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@comment{{This file has been generated by bib2bib 1.95}}
@comment{{Command line: /usr/bin/bib2bib --quiet -c 'not journal:"Discussions"' -c 'not journal:"Polymer Science"' -c '  author:"Bony"  ' -c year=2007 -c $type="ARTICLE" -oc lmd_Bony2007.txt -ob lmd_Bony2007.bib /home/WWW/LMD/public/}}
  author = {{Braconnot}, P. and {Hourdin}, F. and {Bony}, S. and {Dufresne}, J.~L. and 
	{Grandpeix}, J.~Y. and {Marti}, O.},
  title = {{Impact of different convective cloud schemes on the simulation of the tropical seasonal cycle in a coupled ocean atmosphere model}},
  journal = {Climate Dynamics},
  keywords = {Orientation-preserving condition, Finite element analysis, Compressible hyperelasticity},
  year = 2007,
  month = oct,
  volume = 29,
  pages = {501},
  abstract = {{The simulation of the mean seasonal cycle of sea surface temperature
(SST) remains a challenge for coupled ocean atmosphere general
circulation models (OAGCMs). Here we investigate how the numerical
representation of clouds and convection affects the simulation of the
seasonal variations of tropical SST. For this purpose, we compare
simulations performed with two versions of the same OAGCM differing only
by their convection and cloud schemes. Most of the atmospheric
temperature and precipitation differences between the two simulations
reflect differences found in atmosphere-alone simulations. They affect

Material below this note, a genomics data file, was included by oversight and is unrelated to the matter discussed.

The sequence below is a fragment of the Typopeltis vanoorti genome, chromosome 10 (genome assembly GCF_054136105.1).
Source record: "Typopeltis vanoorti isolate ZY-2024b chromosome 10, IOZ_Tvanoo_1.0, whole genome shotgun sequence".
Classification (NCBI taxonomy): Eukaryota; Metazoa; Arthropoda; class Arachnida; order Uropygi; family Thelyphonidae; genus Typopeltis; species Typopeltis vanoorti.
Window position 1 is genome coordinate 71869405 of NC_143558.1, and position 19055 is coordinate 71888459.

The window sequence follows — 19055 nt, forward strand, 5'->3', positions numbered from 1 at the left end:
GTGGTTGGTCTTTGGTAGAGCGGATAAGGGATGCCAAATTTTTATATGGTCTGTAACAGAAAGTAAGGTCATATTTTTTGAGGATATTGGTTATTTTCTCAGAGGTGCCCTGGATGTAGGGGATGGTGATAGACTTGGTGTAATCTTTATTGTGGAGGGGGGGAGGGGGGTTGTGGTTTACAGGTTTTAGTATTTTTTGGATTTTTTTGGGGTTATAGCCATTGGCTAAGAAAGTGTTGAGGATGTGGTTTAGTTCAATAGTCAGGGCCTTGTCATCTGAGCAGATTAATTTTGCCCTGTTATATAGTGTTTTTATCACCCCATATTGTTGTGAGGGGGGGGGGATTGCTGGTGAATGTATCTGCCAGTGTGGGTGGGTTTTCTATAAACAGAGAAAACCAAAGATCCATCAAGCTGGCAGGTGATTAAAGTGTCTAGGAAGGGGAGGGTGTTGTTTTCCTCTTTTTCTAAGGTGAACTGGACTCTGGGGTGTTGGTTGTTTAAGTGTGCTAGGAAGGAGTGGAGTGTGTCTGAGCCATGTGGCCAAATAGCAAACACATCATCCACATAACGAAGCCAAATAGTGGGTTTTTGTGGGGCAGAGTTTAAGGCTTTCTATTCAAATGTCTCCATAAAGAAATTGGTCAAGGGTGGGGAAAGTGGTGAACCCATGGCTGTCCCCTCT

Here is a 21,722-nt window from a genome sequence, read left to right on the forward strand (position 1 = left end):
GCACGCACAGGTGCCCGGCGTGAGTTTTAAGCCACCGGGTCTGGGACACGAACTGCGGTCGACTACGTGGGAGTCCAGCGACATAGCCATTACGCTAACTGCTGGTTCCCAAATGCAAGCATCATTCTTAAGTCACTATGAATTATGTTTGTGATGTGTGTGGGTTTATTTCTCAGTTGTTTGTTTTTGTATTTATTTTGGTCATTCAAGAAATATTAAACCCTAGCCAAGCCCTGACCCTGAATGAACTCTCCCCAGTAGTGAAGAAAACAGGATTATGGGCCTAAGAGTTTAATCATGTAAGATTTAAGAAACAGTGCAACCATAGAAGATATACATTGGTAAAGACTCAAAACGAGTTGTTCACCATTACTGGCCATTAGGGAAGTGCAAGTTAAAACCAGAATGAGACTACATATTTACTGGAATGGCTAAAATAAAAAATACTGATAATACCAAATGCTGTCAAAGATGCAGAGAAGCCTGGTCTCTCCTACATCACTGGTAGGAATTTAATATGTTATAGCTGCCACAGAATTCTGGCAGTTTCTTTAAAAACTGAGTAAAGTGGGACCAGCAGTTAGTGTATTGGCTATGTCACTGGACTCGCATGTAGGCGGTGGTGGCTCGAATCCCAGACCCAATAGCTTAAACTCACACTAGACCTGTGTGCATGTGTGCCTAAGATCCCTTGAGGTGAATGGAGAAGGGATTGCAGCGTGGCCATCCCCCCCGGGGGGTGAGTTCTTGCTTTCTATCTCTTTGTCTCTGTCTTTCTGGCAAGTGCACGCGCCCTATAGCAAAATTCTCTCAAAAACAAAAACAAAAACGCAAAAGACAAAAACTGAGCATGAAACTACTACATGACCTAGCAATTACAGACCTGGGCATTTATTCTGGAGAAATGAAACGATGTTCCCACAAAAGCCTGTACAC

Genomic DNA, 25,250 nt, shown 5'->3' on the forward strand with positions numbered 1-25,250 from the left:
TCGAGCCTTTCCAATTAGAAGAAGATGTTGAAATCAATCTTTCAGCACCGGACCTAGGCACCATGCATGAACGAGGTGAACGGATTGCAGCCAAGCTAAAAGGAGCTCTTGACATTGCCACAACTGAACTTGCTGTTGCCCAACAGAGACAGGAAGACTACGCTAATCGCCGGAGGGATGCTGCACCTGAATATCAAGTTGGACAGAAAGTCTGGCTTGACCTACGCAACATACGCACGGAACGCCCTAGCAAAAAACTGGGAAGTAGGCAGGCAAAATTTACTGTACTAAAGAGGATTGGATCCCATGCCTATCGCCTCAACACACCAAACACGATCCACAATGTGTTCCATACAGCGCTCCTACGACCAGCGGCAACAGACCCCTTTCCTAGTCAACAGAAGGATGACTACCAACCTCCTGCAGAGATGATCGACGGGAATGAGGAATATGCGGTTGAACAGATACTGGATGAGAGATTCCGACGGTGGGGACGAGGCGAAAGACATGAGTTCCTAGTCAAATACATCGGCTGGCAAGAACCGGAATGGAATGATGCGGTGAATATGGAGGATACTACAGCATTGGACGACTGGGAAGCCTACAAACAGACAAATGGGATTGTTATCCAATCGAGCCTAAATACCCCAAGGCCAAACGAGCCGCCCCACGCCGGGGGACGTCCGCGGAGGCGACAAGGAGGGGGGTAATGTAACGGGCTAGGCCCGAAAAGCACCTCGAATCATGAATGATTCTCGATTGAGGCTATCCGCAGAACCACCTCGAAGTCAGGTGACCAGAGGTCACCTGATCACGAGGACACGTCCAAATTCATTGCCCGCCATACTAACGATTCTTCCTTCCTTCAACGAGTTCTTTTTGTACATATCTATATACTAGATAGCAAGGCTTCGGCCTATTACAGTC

the ocean interior down to 1,000 m. Substantial differences are found
between the two coupled simulations in the seasonal march of the
Intertropical Convergence Zone in the eastern part of the Pacific and
Atlantic basins, where the equatorial upwelling develops. The results
confirm that the distribution of atmospheric convection between ocean
and land during the American and African boreal summer monsoons plays a
key role in maintaining a cross equatorial flow and a strong windstress
along the equator, and thereby the equatorial upwelling. Feedbacks
between convection, large-scale circulation, SST and clouds are
highlighted from the differences between the two simulations. In one
case, these feedbacks maintain the ITCZ in a quite realistic position,
whereas in the other case the ITCZ is located too far south close to the
  doi = {10.1007/s00382-007-0244-y},
  adsurl = {},
  adsnote = {Provided by the SAO/NASA Astrophysics Data System}
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